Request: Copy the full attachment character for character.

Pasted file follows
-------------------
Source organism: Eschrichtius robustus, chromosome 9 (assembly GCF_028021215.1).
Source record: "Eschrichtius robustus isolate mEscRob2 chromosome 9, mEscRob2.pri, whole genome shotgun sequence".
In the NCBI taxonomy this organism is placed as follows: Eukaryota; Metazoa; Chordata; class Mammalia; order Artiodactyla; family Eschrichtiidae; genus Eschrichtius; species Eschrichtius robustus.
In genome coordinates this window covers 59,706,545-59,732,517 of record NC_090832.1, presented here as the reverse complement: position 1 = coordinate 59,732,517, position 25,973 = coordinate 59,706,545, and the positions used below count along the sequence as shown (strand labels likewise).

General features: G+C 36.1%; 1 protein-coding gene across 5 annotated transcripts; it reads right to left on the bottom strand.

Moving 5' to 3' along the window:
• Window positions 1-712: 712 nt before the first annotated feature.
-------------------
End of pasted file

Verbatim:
Source organism: Eschrichtius robustus, chromosome 9 (assembly GCF_028021215.1).
Source record: "Eschrichtius robustus isolate mEscRob2 chromosome 9, mEscRob2.pri, whole genome shotgun sequence".
In the NCBI taxonomy this organism is placed as follows: Eukaryota; Metazoa; Chordata; class Mammalia; order Artiodactyla; family Eschrichtiidae; genus Eschrichtius; species Eschrichtius robustus.
In genome coordinates this window covers 59,706,545-59,732,517 of record NC_090832.1, presented here as the reverse complement: position 1 = coordinate 59,732,517, position 25,973 = coordinate 59,706,545, and the positions used below count along the sequence as shown (strand labels likewise).

General features: G+C 36.1%; 1 protein-coding gene across 5 annotated transcripts; it reads right to left on the bottom strand.

Moving 5' to 3' along the window:
• Window positions 1-712: 712 nt before the first annotated feature.